The bending of light
We next consider the case of the trajectory of a light ray in a spherically symmetric static gravitational field. The calculation is essentially the same as that given in the last section, except that light rays travel on null geodesics, so that . The differential equation we need to solve is therefore
In the limit of Special Relativity, the last term vanishes and the equation becomes
The general solution can be written in the form
where b is the closest approach to the origin [ or impact parameter, see Figure 8.2 ].
This is the equation of a straight line as goes from to . The straight line motion is the same as predicted by Newtonian theory.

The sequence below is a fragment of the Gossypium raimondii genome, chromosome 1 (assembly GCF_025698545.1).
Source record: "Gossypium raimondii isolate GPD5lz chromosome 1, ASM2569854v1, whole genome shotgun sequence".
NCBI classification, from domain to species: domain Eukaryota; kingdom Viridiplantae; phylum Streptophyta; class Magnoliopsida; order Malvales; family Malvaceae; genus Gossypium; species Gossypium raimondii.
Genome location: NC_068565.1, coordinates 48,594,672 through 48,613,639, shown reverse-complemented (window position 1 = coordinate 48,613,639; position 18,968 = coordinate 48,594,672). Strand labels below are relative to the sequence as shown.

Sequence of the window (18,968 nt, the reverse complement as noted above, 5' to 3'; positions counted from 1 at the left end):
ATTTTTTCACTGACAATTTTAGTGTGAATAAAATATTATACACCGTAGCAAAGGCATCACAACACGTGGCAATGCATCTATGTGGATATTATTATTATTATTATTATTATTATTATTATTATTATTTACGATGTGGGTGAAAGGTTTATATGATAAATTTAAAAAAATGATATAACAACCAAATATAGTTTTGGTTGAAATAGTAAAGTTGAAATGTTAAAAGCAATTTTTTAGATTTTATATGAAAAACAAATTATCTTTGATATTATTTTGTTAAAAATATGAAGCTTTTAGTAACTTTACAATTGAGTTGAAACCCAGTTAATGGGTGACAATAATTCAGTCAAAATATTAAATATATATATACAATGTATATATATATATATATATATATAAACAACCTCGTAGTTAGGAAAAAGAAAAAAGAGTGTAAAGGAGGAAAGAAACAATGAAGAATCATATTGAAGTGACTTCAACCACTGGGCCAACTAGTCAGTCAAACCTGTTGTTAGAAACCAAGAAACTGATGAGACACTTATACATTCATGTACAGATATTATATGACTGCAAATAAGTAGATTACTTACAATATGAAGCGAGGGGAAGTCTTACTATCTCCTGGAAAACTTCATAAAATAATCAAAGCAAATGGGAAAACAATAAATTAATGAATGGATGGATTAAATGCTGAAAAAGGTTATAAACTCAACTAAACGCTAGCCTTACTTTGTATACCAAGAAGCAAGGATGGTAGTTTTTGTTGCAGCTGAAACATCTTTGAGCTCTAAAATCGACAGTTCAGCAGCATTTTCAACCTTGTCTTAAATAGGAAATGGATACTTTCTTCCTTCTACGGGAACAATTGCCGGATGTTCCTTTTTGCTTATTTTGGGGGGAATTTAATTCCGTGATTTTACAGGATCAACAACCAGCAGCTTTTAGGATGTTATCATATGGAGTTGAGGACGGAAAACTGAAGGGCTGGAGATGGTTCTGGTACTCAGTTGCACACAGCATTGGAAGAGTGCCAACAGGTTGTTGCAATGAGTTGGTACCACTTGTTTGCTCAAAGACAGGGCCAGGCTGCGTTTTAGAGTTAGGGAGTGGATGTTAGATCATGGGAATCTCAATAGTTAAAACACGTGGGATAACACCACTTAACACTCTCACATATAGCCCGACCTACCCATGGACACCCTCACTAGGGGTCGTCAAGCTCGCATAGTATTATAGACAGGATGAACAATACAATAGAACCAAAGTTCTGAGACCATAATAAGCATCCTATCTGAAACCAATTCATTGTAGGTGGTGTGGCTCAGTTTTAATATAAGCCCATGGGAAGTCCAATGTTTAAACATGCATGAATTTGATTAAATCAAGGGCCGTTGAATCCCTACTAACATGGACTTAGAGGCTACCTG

We again solve the General Relativity problem by taking the general solution to be a perturbation of the Newtonian solution:
where we have taken for convenience. It follows that the equation for is:
This equation can be solved by trying a particular integral of the form
This gives [ Assignment 7 ]
so the full solution is
Let us now calculate the deflection of a light ray from a star which just grazes the sun [ see Figure 8.3 ].
When , , so
at the asymptotes and , and taking we get:
The total deflection is :
This works out to be about 1.75'' and was confirmed by Eddington in 1919 during a solar eclipse.
The distance of closest approach corresponds to an angle
Now from the diagram [ see Figure 8.4 ] above we have
since both and are small. It follows that the impact parameter can be written as